“That is cutting out the running ground back there. When I was a kid, that is where I went when I couldn’t go anywhere else. The pond is going to hurt the community more than it is going to help it,” concluded Mallory.

Longtime resident Walter Fordham also spoke against the new retention pond calling for the commissioners to support replacing it with an underground filtration system.

“Cover over this hole of danger where frogs, snakes fish and crabs will eventually exist and, hopefully, there will be no children,” said Fordham.

Former Daytona Beach City Commissioner Bernard Smith offered praise on the new community center but was upset with it being called the Midtown Education and Cultural Center. He also was upset with the location of the retention pond.

“The retention pond is an attractive nuisance. Kids can get over any fence. We are going to have to do something a little bit more to reduce liability,” Smith added.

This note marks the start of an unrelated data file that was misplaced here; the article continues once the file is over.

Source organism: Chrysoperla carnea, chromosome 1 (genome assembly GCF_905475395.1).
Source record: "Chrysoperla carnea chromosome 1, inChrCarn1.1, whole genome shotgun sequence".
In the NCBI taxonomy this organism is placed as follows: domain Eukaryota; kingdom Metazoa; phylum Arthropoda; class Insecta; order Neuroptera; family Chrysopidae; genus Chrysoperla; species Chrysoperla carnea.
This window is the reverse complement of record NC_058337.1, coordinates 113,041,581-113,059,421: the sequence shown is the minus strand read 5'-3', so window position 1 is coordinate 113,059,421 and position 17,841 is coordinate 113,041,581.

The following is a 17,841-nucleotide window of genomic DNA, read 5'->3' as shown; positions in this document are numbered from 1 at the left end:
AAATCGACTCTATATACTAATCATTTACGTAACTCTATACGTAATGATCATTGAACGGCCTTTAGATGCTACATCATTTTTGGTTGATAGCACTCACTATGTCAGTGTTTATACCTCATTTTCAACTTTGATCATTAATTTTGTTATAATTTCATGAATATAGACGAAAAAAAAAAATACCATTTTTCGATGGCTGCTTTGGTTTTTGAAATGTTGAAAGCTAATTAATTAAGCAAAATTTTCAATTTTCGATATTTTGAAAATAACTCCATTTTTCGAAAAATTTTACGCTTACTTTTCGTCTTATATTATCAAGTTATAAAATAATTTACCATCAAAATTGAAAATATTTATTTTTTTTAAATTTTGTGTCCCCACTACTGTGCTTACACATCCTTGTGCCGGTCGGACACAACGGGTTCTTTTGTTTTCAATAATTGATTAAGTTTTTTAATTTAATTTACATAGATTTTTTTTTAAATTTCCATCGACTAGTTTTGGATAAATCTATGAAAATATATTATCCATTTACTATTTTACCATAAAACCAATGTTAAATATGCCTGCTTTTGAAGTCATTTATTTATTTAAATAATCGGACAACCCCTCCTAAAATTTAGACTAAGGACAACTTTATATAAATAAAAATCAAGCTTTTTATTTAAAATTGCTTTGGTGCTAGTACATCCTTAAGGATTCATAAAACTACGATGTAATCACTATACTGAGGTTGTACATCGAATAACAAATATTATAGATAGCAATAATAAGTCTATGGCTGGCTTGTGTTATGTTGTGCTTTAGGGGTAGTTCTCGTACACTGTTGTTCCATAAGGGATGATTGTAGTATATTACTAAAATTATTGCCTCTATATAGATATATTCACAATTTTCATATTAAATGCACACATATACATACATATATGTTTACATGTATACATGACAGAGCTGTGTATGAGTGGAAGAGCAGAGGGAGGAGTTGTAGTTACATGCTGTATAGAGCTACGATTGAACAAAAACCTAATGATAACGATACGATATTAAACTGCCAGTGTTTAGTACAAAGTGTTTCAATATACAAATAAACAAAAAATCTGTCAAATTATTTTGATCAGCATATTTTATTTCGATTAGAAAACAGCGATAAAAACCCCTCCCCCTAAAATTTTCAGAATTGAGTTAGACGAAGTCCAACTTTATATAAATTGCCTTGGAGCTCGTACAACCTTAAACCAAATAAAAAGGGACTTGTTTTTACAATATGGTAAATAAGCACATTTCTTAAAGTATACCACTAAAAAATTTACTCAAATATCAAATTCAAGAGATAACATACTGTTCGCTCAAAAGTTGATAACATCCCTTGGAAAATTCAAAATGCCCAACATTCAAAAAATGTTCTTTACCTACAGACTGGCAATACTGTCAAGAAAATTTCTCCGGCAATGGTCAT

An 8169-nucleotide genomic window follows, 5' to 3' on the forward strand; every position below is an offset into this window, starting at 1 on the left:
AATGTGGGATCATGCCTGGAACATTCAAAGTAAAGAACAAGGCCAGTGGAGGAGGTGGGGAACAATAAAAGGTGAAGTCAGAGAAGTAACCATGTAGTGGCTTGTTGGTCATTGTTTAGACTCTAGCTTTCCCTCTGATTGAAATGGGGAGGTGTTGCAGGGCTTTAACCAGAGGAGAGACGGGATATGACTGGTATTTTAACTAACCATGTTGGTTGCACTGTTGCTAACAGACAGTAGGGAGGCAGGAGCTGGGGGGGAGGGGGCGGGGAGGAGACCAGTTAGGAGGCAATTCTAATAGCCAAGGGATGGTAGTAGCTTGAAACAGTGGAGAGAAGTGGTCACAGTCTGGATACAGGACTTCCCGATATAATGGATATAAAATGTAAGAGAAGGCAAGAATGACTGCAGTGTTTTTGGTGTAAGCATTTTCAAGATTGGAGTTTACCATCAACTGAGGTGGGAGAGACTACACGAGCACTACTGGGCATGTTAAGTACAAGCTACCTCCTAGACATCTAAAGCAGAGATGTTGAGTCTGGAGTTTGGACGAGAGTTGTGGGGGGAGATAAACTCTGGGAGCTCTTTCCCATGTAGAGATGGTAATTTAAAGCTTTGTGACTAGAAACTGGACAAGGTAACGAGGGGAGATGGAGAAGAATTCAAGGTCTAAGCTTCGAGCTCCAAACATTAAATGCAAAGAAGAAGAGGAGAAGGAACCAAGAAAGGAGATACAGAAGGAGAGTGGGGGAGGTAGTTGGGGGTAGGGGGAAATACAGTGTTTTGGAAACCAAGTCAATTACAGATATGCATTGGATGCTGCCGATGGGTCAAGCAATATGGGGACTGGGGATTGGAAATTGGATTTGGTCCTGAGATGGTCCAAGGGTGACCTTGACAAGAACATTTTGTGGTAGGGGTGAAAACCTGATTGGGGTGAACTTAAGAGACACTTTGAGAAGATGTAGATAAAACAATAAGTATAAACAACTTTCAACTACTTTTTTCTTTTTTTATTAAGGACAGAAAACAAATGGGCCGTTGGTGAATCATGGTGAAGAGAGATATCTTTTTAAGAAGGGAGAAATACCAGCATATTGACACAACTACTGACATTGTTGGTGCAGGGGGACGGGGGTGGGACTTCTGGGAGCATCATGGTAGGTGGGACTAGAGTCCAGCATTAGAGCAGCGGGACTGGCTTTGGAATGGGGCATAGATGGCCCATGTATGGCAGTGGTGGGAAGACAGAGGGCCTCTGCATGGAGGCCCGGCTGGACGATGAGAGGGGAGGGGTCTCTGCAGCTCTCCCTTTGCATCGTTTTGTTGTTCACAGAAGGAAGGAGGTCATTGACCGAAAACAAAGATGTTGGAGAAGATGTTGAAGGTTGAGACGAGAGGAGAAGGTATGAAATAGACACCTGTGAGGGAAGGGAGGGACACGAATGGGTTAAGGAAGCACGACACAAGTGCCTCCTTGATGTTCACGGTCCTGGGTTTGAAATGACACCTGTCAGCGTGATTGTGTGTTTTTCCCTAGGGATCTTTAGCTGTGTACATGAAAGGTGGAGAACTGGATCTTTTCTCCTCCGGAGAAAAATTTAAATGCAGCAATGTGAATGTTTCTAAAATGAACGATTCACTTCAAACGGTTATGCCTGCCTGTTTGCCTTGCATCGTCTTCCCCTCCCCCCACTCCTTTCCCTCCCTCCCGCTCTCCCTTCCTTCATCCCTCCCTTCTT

Explaining the name
Williamson said there was community input when the city came up with the name Midtown Educational and Cultural Center.

“In conversations with people who came out to discuss it, since the new movement was Midtown, that was suggested and that was the name that was agreed upon in those meeting,” he said.

Williamson added that residents were very clear in those meetings that the name of the gym – T.R. Faircloth – would be maintained.

The name T.R. Faircloth (a popular educator and coach) will be on the outside of new gymnasium by the first week in May.

Denise McMillon, a member of the Midtown Area Redevelopment Board, supported Williamson and said she is sad to see residents speak against the name of the center and the retention pond.

“It seems that everything that is done to enhance Midtown comes under fire from a few disgruntled residents, “McMillon said.

She added that those who are complaining didn’t attend meetings when decisions were made on the construction and name of the new center.

McMillon urged those in opposition to pledge that for the remainder of the year they “attend the city commissioner meetings, Midtown redevelopment board meetings, Planning Board meetings, CRA meetings and any other workshops to better educate yourselves instead of educating your minds via AT&T, Bell South, Facebook, Internet and the good old shade tree and barbershop line.”